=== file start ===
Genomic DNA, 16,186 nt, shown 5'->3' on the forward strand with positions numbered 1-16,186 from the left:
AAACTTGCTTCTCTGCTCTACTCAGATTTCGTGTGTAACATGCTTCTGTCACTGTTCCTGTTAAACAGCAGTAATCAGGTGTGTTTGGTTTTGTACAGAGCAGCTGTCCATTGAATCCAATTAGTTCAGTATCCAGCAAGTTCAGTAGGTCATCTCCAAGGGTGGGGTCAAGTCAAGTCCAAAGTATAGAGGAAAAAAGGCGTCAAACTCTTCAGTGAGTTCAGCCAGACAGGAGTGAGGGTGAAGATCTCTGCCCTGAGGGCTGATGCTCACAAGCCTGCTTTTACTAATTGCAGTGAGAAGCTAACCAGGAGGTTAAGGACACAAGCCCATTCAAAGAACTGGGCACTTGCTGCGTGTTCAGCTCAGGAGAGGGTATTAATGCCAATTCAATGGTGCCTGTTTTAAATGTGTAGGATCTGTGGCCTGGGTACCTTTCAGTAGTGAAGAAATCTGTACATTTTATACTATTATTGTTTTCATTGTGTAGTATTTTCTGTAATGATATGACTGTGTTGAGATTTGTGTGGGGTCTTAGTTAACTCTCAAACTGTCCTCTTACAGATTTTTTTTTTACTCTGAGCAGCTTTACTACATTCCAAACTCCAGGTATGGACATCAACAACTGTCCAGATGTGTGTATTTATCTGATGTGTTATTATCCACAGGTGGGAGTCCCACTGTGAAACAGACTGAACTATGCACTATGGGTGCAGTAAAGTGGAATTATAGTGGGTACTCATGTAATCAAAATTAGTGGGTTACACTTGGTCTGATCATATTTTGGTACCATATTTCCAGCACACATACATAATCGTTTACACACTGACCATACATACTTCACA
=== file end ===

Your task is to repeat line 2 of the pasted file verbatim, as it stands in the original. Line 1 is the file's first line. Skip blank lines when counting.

AAACTTGCTTCTCTGCTCTACTCAGATTTCGTGTGTAACATGCTTCTGTCACTGTTCCTGTTAAACAGCAGTAATCAGGTGTGTTTGGTTTTGTACAGAGCAGCTGTCCATTGAATCCAATTAGTTCAGTATCCAGCAAGTTCAGTAGGTCATCTCCAAGGGTGGGGTCAAGTCAAGTCCAAAGTATAGAGGAAAAAAGGCGTCAAACTCTTCAGTGAGTTCAGCCAGACAGGAGTGAGGGTGAAGATCTCTGCCCTGAGGGCTGATGCTCACAAGCCTGCTTTTACTAATTGCAGTGAGAAGCTAACCAGGAGGTTAAGGACACAAGCCCATTCAAAGAACTGGGCACTTGCTGCGTGTTCAGCTCAGGAGAGGGTATTAATGCCAATTCAATGGTGCCTGTTTTAAATGTGTAGGATCTGTGGCCTGGGTACCTTTCAGTAGTGAAGAAATCTGTACATTTTATACTATTATTGTTTTCATTGTGTAGTATTTTCTGTAATGATATGACTGTGTTGAGATTTGTGTGGGGTCTTAGTTAACTCTCAAACTGTCCTCTTACAGATTTTTTTTTTACTCTGAGCAGCTTTACTACATTCCAAACTCCAGGTATGGACATCAACAACTGTCCAGATGTGTGTATTTATCTGATGTGTTATTATCCACAGGTGGGAGTCCCACTGTGAAACAGACTGAACTATGCACTATGGGTGCAGTAAAGTGGAATTATAGTGGGTACTCATGTAATCAAAATTAGTGGGTTACACTTGGTCTGATCATATTTTGGTACCATATTTCCAGCACACATACATAATCGTTTACACACTGACCATACATACTTCACA